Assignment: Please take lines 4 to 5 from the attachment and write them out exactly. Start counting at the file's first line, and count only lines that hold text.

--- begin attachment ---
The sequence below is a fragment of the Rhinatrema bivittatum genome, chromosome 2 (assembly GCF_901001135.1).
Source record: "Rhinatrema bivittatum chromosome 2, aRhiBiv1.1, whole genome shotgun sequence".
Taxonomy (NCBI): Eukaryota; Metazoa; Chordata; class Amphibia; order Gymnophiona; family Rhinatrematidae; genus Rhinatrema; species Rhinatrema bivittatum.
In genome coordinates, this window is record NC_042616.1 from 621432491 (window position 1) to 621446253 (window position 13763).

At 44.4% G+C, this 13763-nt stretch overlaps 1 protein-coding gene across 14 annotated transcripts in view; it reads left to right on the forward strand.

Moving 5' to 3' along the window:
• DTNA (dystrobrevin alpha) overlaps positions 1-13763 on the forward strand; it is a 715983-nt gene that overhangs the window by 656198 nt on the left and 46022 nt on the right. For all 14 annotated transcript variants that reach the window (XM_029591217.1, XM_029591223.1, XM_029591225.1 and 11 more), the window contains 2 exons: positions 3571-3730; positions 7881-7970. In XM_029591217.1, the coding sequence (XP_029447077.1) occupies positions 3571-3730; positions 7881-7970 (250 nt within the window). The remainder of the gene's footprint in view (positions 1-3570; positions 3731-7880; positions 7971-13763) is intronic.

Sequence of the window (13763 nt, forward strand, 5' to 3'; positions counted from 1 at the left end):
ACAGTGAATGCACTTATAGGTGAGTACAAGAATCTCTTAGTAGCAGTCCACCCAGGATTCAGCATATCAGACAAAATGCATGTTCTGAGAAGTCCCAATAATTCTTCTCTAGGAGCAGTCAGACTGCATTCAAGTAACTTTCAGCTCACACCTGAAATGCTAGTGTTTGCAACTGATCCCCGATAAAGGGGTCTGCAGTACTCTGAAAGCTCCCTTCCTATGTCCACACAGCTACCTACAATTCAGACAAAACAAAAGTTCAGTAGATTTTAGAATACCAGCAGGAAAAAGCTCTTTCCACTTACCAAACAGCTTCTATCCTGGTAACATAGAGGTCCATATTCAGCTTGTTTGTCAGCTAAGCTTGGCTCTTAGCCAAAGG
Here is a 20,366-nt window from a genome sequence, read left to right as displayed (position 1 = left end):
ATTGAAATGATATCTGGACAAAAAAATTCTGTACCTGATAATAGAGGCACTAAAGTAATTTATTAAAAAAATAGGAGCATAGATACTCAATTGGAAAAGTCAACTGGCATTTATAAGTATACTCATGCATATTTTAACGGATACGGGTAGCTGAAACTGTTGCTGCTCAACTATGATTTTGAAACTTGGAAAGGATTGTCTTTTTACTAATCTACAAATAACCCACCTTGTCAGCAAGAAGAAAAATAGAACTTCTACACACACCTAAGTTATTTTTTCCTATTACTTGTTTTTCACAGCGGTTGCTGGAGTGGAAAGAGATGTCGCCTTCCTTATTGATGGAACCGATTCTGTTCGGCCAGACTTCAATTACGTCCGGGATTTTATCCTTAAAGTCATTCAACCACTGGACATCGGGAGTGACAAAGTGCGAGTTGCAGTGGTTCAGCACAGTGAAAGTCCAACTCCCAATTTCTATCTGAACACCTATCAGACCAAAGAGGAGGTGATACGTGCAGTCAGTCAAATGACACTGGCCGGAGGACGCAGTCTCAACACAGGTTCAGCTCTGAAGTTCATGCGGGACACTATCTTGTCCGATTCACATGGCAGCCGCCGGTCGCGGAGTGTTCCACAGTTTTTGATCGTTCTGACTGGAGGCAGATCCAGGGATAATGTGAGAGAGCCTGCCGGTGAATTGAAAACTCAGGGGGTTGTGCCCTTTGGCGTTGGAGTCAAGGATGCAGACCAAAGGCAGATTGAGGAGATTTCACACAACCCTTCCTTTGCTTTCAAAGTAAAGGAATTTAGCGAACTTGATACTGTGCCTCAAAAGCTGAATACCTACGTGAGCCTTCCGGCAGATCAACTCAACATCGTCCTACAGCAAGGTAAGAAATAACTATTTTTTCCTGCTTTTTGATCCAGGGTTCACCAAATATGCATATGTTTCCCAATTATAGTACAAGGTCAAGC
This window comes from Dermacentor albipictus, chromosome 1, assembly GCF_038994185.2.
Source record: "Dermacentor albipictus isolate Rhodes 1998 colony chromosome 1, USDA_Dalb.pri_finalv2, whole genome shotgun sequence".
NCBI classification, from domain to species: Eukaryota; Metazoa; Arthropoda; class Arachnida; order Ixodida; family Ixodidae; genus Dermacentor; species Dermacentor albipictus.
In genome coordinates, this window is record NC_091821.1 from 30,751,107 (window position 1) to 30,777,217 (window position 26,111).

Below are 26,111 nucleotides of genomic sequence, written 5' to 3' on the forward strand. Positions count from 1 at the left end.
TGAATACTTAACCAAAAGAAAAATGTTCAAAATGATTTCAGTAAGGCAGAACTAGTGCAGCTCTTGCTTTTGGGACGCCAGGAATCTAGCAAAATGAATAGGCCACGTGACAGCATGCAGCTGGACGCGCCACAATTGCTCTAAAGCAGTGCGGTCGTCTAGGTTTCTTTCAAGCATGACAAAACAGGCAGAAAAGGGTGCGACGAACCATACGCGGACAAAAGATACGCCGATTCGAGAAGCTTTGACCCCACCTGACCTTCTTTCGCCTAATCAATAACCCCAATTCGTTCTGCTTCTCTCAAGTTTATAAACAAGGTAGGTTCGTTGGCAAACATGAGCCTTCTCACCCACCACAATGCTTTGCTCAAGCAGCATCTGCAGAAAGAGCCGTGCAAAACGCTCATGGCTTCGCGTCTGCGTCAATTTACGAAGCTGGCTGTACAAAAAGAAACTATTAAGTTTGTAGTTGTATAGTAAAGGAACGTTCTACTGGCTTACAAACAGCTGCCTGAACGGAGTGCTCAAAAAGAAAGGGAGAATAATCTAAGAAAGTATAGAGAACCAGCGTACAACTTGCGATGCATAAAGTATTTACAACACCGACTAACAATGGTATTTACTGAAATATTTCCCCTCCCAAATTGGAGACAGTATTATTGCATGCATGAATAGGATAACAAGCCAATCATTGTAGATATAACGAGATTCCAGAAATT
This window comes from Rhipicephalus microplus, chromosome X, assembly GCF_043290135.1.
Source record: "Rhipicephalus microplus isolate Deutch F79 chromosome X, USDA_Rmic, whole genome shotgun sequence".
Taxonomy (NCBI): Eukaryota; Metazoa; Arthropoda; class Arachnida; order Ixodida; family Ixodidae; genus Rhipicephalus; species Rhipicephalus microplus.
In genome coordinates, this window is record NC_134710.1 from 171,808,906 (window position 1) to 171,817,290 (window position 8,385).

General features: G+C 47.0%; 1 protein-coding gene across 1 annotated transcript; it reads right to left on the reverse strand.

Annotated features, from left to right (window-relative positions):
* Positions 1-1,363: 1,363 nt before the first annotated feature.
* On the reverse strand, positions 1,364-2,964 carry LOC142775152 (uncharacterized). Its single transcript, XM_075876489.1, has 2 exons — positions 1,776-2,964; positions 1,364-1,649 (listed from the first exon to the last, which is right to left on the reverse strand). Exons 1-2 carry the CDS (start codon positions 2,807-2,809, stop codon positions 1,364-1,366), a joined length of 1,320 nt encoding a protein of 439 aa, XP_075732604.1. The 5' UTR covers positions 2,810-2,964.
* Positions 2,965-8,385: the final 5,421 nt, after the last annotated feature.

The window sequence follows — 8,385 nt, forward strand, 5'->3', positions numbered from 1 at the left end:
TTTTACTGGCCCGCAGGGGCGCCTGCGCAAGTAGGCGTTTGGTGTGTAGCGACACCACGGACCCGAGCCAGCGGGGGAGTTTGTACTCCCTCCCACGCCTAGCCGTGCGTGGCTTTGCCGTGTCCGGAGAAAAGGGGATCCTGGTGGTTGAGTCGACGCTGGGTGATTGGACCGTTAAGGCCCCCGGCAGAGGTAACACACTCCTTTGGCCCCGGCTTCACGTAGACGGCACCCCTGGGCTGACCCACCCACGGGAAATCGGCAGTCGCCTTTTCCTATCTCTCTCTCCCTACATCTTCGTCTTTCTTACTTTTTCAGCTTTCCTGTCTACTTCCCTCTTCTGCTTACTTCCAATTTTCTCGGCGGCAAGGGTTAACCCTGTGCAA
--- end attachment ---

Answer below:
In genome coordinates, this window is record NC_042616.1 from 621432491 (window position 1) to 621446253 (window position 13763).

At 44.4% G+C, this 13763-nt stretch overlaps 1 protein-coding gene across 14 annotated transcripts in view; it reads left to right on the forward strand.